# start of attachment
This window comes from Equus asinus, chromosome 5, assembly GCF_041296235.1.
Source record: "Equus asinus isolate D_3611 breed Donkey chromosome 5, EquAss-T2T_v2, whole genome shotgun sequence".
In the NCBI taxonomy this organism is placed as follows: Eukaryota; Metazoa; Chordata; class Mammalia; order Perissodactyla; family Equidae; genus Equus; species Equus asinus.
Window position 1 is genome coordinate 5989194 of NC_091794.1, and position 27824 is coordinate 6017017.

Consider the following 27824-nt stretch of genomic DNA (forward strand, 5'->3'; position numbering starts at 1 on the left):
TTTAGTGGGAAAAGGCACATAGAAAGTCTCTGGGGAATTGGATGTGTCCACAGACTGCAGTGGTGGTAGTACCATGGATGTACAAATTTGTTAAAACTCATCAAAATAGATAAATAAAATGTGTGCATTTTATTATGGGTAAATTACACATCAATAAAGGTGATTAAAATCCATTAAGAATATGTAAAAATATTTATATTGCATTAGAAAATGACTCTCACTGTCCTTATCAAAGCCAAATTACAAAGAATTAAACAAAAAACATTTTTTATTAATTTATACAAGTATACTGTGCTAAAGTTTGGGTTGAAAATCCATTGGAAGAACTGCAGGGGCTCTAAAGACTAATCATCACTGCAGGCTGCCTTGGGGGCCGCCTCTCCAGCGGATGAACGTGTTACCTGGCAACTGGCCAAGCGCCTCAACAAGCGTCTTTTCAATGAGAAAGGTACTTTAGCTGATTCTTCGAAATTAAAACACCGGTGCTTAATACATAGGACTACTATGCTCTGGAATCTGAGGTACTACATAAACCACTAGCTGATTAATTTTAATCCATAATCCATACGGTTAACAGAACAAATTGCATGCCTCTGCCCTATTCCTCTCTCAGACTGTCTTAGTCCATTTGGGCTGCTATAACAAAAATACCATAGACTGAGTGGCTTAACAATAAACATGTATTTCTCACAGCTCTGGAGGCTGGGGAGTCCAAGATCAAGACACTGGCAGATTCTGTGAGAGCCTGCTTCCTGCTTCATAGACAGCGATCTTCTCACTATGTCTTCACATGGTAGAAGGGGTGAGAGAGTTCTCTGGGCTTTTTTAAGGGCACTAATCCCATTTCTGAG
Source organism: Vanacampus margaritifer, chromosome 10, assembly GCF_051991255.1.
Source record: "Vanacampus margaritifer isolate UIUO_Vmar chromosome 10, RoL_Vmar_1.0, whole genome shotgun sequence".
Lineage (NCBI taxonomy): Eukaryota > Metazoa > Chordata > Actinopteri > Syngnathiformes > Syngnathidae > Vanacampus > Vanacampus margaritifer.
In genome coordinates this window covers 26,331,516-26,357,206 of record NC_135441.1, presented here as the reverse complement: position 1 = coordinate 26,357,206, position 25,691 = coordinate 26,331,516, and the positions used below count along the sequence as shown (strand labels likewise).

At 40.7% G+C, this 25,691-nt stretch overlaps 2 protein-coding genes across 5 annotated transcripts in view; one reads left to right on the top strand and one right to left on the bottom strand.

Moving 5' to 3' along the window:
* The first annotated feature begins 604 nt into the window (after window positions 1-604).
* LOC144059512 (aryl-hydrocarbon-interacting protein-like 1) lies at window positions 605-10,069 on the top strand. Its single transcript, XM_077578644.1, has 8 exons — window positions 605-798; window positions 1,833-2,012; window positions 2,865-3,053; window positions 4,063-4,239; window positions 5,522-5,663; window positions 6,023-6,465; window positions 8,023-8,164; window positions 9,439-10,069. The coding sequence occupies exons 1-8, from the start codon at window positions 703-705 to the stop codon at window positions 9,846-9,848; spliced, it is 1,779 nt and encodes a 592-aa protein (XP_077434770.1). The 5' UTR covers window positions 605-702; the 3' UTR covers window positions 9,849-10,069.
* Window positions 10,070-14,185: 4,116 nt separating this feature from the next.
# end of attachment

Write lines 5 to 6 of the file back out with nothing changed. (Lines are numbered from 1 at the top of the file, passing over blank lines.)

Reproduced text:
Consider the following 27824-nt stretch of genomic DNA (forward strand, 5'->3'; position numbering starts at 1 on the left):
TTTAGTGGGAAAAGGCACATAGAAAGTCTCTGGGGAATTGGATGTGTCCACAGACTGCAGTGGTGGTAGTACCATGGATGTACAAATTTGTTAAAACTCATCAAAATAGATAAATAAAATGTGTGCATTTTATTATGGGTAAATTACACATCAATAAAGGTGATTAAAATCCATTAAGAATATGTAAAAATATTTATATTGCATTAGAAAATGACTCTCACTGTCCTTATCAAAGCCAAATTACAAAGAATTAAACAAAAAACATTTTTTATTAATTTATACAAGTATACTGTGCTAAAGTTTGGGTTGAAAATCCATTGGAAGAACTGCAGGGGCTCTAAAGACTAATCATCACTGCAGGCTGCCTTGGGGGCCGCCTCTCCAGCGGATGAACGTGTTACCTGGCAACTGGCCAAGCGCCTCAACAAGCGTCTTTTCAATGAGAAAGGTACTTTAGCTGATTCTTCGAAATTAAAACACCGGTGCTTAATACATAGGACTACTATGCTCTGGAATCTGAGGTACTACATAAACCACTAGCTGATTAATTTTAATCCATAATCCATACGGTTAACAGAACAAATTGCATGCCTCTGCCCTATTCCTCTCTCAGACTGTCTTAGTCCATTTGGGCTGCTATAACAAAAATACCATAGACTGAGTGGCTTAACAATAAACATGTATTTCTCACAGCTCTGGAGGCTGGGGAGTCCAAGATCAAGACACTGGCAGATTCTGTGAGAGCCTGCTTCCTGCTTCATAGACAGCGATCTTCTCACTATGTCTTCACATGGTAGAAGGGGTGAGAGAGTTCTCTGGGCTTTTTTAAGGGCACTAATCCCATTTCTGAG